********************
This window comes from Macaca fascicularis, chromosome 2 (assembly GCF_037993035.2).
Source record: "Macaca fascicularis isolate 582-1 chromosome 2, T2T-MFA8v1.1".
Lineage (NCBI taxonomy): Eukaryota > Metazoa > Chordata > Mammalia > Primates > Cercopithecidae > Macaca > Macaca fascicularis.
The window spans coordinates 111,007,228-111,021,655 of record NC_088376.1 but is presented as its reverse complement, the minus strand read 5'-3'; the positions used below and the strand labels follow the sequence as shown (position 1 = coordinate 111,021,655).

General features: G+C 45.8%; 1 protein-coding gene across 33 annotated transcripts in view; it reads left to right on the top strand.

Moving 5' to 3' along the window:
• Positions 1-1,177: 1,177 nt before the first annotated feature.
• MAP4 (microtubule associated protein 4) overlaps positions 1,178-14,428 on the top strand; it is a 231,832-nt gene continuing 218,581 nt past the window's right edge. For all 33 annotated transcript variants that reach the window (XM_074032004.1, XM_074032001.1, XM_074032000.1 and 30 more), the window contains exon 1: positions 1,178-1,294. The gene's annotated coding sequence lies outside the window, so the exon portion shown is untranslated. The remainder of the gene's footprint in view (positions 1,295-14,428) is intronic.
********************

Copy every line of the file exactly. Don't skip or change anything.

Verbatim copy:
This window comes from Macaca fascicularis, chromosome 2 (assembly GCF_037993035.2).
Source record: "Macaca fascicularis isolate 582-1 chromosome 2, T2T-MFA8v1.1".
Lineage (NCBI taxonomy): Eukaryota > Metazoa > Chordata > Mammalia > Primates > Cercopithecidae > Macaca > Macaca fascicularis.
The window spans coordinates 111,007,228-111,021,655 of record NC_088376.1 but is presented as its reverse complement, the minus strand read 5'-3'; the positions used below and the strand labels follow the sequence as shown (position 1 = coordinate 111,021,655).

General features: G+C 45.8%; 1 protein-coding gene across 33 annotated transcripts in view; it reads left to right on the top strand.

Moving 5' to 3' along the window:
• Positions 1-1,177: 1,177 nt before the first annotated feature.
• MAP4 (microtubule associated protein 4) overlaps positions 1,178-14,428 on the top strand; it is a 231,832-nt gene continuing 218,581 nt past the window's right edge. For all 33 annotated transcript variants that reach the window (XM_074032004.1, XM_074032001.1, XM_074032000.1 and 30 more), the window contains exon 1: positions 1,178-1,294. The gene's annotated coding sequence lies outside the window, so the exon portion shown is untranslated. The remainder of the gene's footprint in view (positions 1,295-14,428) is intronic.